What we need to change is the format of web writing and obviously, figure out a way to make money off of it. An obvious mistake was made when the internet was first developed, making everything free for the public. Holding a tangible newspaper has no value to me because I usually throw it away when I am done reading it anyway.

    The web provides a 24/7 news cycle over print. It is also easier to crowd source and interact with readers on a personal level with feedback forums, blogs, etc.. We should stop trying to save it and working against change. Rather we should embrace the change, adapt to the new story teller style, and remember that what’s most important is that as journalists, our main job is to deliver the news through whatever media necessary.

    Maybe Obama will bailout newspapers along with everything else?
    http://newsbusters.org/blogs/tom-blumer/2009/01/01/2009-year-newspaper-bailout

  19. 19 Sarah Lacy March 26, 2009 at 2:04 am

    I love Michele’s comparison of the evolution of news to the evolution of music. I think it is spot on. The medium WILL change, but the core function of the news will stay the same. Larry said, “I love being able to read and hold the newspaper.” This is an opinion held by many people. But it is not the physical paper that is the problem with newspapers. The main problem is the method of delivery. Going from writer to press to newsboy to doorstep to reader is simply inefficient. The Internet is not only faster and more far-reaching, but it also allows searches, interactivity, and wider breadth than you would ever find in a newspaper. If readers want something physical to hold then why not deliver to them via the Internet for them to print home?

    The two “New Republic” articles seem very grim. It is scary to think about our society without journalism. Journalism does not seem to be a naturally occurring part of society, based on the fact that it is such a recent phenomenon. It is also scary that journalism, such an integral part of modern society, bases it future on ad revenues. If ads cannot be sold on the Internet then maybe we need to rethink the advertising side of the news. Instead of focusing all of our efforts on the writing, new models could be developed for online marketing and advertising. Another option could be developing a business model that does not rely on ad sales (I know this has been discussed, but I think there are other options out there that people have yet to discover).

    Conover’s look at journalism in the next 20 years is interesting. Although there is no way to know what will happen, his predictions (especially the short term) seem very appropriate. I think we will see a reorganization of the news industry. The Internet has spread information like wildfire. Journalism will adapt to this whether it likes it or not. Niche media with flourish, multiple people for the same story will not be necessary, and local news coverage will become the focus.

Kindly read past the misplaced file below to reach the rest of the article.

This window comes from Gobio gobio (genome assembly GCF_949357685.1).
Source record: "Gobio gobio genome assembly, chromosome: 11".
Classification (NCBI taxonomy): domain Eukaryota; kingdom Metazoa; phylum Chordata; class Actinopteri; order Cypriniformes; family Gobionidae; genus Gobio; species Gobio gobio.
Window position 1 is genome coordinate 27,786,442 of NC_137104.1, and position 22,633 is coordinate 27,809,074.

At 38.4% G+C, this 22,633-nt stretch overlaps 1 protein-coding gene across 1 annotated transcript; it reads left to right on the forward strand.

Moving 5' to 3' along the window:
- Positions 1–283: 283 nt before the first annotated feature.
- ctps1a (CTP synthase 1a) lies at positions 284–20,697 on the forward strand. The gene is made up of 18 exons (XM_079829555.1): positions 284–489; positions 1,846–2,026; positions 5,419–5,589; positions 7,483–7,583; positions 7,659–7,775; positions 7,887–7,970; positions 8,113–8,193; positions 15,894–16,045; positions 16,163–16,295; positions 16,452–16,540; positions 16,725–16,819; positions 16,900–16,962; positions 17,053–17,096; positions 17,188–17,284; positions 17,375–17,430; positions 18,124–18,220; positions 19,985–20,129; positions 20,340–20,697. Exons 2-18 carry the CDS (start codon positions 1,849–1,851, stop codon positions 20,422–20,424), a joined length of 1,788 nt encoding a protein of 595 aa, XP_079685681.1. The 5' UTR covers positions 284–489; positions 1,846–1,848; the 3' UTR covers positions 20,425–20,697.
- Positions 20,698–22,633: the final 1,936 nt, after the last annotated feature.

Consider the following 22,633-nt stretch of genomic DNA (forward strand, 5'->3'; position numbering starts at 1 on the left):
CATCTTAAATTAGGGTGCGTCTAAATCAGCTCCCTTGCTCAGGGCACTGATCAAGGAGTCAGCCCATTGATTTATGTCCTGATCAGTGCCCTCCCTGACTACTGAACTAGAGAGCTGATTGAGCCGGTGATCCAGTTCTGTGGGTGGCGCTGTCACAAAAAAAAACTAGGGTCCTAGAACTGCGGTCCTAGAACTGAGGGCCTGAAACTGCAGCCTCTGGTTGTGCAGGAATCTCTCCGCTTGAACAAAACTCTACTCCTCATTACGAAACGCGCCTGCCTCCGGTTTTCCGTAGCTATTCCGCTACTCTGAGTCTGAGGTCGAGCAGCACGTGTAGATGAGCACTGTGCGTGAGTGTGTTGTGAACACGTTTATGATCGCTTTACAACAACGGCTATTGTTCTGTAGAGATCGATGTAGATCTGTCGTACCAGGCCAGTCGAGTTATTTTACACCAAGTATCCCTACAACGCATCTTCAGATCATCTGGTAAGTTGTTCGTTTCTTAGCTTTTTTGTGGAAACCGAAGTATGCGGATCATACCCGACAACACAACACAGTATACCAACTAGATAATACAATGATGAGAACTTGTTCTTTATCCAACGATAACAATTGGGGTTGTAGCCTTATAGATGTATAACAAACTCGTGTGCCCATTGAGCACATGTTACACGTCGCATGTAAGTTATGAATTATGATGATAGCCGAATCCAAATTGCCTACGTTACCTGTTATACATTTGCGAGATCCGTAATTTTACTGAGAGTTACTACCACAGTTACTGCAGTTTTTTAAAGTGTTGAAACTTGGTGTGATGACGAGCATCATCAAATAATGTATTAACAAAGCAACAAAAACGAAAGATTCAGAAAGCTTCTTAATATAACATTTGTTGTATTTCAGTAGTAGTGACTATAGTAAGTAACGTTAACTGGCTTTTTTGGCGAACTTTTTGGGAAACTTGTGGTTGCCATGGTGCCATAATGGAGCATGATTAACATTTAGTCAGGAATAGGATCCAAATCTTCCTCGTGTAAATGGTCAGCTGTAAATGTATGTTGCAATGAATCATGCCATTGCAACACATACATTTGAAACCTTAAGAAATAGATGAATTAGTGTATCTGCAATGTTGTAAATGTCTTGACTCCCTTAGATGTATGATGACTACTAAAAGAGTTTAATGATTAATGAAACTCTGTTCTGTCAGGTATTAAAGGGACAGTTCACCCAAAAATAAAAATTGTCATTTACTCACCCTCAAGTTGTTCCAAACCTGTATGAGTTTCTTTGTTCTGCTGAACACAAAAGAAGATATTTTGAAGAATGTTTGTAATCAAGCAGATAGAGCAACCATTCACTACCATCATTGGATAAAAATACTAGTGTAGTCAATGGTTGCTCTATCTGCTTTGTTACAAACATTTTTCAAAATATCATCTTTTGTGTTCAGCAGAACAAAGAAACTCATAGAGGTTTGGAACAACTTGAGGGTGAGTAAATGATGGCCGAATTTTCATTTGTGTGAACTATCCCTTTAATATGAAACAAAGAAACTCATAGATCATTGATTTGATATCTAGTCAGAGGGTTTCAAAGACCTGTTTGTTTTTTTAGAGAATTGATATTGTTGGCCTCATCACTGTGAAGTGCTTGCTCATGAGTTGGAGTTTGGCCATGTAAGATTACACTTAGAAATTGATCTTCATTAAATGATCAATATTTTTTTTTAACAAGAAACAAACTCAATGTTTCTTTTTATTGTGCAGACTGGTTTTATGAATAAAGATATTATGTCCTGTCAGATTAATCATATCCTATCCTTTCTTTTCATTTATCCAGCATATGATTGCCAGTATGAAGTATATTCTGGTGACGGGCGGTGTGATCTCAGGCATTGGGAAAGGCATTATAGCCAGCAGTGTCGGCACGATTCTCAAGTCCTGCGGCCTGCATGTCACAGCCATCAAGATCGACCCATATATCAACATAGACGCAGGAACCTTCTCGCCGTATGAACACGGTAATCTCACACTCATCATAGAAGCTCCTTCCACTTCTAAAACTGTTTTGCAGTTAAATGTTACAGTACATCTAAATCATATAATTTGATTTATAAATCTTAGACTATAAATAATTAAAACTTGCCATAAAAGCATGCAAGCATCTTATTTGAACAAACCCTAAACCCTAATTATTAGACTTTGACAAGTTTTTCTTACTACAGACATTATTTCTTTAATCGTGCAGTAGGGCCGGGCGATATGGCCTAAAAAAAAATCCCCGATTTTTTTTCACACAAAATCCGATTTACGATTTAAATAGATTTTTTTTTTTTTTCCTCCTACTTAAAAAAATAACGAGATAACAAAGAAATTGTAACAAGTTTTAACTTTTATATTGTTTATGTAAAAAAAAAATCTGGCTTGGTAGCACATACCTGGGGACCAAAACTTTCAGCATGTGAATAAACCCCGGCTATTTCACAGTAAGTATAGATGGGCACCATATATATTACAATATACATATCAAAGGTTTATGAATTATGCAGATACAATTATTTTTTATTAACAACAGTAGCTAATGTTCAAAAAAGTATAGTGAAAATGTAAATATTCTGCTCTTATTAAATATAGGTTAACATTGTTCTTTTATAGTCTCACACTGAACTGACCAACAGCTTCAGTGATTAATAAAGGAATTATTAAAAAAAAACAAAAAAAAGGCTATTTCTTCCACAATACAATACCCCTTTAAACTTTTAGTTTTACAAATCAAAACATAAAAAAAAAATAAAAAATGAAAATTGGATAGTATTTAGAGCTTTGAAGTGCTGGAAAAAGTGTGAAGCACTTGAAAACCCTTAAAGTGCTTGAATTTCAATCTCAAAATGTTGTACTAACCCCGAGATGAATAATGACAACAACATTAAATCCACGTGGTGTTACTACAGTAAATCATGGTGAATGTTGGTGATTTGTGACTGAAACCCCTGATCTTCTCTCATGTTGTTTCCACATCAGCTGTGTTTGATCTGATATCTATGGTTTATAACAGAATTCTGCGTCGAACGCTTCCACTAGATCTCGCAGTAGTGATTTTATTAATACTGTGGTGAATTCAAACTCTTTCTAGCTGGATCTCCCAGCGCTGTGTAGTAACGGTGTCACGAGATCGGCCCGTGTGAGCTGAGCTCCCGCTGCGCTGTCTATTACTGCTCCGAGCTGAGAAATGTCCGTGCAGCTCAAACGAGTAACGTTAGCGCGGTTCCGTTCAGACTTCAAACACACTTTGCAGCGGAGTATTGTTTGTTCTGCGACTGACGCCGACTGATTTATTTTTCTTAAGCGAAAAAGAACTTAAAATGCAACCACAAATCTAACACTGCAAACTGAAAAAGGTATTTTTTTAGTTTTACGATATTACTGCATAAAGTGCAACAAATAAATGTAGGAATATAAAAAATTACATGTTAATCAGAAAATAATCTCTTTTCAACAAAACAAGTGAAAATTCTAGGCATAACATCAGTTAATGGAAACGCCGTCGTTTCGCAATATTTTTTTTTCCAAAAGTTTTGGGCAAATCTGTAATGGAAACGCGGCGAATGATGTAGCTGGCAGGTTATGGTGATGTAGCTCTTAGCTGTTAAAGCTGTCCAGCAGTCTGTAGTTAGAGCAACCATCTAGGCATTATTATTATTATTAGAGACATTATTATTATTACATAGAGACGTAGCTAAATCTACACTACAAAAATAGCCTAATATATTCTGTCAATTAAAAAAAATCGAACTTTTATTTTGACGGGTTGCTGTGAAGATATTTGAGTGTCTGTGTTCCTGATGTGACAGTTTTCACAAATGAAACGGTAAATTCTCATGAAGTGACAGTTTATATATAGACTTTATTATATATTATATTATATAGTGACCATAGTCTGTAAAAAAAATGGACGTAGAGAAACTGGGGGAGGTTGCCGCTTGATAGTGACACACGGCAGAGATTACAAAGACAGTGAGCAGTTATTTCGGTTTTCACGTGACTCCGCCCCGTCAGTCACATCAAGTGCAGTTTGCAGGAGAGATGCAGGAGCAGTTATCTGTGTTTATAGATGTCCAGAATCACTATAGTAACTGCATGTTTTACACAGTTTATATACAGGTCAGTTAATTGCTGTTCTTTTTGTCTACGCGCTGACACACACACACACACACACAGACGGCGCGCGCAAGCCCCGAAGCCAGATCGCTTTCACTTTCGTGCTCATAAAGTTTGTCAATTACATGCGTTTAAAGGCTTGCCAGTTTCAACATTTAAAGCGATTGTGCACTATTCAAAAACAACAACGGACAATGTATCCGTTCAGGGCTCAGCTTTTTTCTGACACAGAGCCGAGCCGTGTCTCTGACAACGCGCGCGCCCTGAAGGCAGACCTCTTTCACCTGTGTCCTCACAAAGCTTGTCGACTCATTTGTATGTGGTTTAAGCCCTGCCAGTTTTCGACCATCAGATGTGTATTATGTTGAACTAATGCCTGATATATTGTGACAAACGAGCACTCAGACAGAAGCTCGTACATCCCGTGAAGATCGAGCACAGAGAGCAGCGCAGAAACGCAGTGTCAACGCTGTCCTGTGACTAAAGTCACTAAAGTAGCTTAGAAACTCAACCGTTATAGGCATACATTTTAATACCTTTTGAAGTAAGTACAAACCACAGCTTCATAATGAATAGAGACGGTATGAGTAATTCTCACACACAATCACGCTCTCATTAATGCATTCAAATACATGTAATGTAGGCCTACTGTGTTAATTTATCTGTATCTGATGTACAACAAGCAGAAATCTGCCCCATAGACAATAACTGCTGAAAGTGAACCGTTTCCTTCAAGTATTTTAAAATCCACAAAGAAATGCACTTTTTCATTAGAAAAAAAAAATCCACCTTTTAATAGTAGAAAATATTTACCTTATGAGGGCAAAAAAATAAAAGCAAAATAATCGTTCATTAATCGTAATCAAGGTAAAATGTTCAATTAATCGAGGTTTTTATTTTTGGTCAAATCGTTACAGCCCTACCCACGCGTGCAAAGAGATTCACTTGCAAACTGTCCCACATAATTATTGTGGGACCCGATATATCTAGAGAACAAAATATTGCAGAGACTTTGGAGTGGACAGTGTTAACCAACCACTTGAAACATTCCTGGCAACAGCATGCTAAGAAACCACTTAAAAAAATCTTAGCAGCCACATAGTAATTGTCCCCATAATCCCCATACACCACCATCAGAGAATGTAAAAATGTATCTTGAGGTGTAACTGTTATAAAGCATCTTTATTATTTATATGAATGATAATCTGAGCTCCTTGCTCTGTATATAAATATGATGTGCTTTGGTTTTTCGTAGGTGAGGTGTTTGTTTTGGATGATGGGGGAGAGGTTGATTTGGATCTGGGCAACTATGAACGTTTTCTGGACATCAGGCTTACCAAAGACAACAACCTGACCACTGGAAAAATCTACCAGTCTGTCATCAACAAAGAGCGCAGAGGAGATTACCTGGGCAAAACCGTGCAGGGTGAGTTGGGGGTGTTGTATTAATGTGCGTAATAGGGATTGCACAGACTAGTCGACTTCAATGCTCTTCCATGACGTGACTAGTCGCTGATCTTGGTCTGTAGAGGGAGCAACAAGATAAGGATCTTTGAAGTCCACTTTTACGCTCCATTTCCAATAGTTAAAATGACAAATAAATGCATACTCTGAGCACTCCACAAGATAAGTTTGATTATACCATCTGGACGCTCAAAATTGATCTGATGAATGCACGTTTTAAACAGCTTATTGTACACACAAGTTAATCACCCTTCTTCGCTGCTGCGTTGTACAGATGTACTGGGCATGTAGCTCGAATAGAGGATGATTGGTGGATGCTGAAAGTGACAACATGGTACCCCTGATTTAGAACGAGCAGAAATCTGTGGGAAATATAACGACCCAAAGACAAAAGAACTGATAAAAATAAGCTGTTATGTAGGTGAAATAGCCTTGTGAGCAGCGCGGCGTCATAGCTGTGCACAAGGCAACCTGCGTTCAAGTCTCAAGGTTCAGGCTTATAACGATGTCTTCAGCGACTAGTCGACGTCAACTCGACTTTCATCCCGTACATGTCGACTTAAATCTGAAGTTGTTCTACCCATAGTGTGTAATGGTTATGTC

20. 20 Kristin March 26, 2009 at 10:41 am

    I too agree with Rob on his overkill comment and I like how bluntly Stephen put it when he said “we’ve identified the problem, now we need to fix it.” And I think people in general, not just journalists, are realizing this, they just don’t really know how to go about “fixing it.” For example, one of my best guy friends is trying to start up a Web site that he thinks will solve the problem, but he won’t tell me about it because it’s so “amazing” he says! But my point is, he is not a journalist nor is his major journalism and he is trying to solve this problem! Which is good! I think having as many ideas as possible could definitely help solve the problem. Any implementation is better than none at all, no matter who its coming from.

    I like how in the 2020 article, it talks about “information scalability.” It says that the “engineering trick for journalism will be to create systems that scale the true global flow of data to levels that can be used comfortably by humans.” I know it is basically just saying the same thing we already know but I really liked the way it was worded here because I think a huge part of the problem is having information overload. If we start eliminating smaller papers and leave it up to the big guys to do all the reporting, something is going to get overlooked. There is no way they can do it all. They would have to change their stories every 30 minutes on their web sites.

    Something interesting happened to me over the break that definitely plays into all of this! I went into a grocery store in Longview, Texas (fairly small town but not terribly small) and a guy at the entrance quickly caught my attention because he was handing out the local paper for free! After he handed over a paper he then went on to explain a special promotion the paper was doing by offering a low subscription fee that didn’t have to be paid until months later or you got the first 6 issues free or something along those lines. Oh and this particular day was the absolute LAST day it was being offered! (his attempt at trying to get me to subscribe) Anyway, we got to talking and I told him I was in journalism and what not and he was just so interested! He started asking me all kinds of questions like what was I learning, did I know how to operate web sites, etc. And the whole time all I could think about was this class! It seems that the local paper is struggling and a reporter for the paper was very interested to know what new methods I was learning in school. All very relevant to our class!